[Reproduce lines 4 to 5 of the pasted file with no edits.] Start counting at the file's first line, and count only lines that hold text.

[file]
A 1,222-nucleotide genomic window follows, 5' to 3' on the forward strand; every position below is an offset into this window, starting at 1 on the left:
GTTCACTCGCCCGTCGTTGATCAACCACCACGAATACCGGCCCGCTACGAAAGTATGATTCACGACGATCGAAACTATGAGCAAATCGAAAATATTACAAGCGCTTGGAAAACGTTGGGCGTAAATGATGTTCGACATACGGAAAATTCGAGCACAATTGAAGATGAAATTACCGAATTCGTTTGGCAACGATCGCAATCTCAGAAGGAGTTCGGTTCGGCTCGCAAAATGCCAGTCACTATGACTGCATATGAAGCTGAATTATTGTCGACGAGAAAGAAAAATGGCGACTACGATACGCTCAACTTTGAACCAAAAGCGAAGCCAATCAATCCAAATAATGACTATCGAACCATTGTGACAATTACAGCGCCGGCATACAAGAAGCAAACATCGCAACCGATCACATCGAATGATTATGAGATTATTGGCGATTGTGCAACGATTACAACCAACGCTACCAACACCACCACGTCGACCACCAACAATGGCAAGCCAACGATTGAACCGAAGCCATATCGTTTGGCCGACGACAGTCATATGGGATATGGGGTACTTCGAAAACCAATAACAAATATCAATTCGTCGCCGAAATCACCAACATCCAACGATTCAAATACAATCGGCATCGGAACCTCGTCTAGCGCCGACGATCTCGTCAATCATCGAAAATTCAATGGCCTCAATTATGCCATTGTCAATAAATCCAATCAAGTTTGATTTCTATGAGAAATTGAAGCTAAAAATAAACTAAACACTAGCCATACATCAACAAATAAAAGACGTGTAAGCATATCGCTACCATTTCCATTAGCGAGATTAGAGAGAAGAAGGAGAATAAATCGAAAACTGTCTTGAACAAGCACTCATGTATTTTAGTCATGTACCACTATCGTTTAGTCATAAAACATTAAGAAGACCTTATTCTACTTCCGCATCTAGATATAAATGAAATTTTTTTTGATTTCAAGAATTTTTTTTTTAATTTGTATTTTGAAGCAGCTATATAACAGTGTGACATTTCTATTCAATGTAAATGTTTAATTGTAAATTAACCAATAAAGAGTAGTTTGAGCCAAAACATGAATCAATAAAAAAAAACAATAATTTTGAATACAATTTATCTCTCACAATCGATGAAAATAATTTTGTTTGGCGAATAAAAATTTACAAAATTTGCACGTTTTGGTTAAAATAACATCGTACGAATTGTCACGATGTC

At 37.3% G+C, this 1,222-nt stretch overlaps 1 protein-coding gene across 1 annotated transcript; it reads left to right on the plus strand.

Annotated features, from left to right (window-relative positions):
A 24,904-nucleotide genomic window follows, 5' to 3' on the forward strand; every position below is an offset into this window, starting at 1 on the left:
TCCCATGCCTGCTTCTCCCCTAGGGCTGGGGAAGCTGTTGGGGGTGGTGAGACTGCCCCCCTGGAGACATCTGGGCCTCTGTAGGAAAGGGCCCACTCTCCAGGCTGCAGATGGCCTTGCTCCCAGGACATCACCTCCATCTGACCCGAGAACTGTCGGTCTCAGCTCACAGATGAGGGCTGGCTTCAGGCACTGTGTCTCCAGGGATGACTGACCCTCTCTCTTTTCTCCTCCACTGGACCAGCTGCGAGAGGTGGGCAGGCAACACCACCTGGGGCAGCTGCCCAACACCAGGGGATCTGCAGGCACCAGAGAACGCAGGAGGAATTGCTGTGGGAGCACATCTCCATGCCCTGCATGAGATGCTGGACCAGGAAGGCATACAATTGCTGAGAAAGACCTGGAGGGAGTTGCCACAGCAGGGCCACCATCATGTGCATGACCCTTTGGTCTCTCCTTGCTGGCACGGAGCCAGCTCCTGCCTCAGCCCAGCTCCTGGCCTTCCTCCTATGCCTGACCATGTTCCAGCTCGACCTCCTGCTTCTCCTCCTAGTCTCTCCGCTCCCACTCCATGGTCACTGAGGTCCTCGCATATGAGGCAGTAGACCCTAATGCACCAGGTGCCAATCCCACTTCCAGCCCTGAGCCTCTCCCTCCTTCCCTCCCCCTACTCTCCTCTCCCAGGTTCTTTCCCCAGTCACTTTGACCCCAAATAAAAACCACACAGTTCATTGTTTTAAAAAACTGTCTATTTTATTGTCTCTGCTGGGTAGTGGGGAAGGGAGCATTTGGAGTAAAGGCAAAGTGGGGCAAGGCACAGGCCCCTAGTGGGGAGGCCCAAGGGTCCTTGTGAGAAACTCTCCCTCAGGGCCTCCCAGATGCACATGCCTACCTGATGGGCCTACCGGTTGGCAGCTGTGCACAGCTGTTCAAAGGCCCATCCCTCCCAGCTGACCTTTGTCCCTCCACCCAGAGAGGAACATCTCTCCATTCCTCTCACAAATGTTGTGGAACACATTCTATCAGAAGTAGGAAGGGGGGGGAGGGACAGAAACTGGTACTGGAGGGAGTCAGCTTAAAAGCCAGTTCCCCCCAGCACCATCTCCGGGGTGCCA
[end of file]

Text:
Annotated features, from left to right (window-relative positions):
A 24,904-nucleotide genomic window follows, 5' to 3' on the forward strand; every position below is an offset into this window, starting at 1 on the left: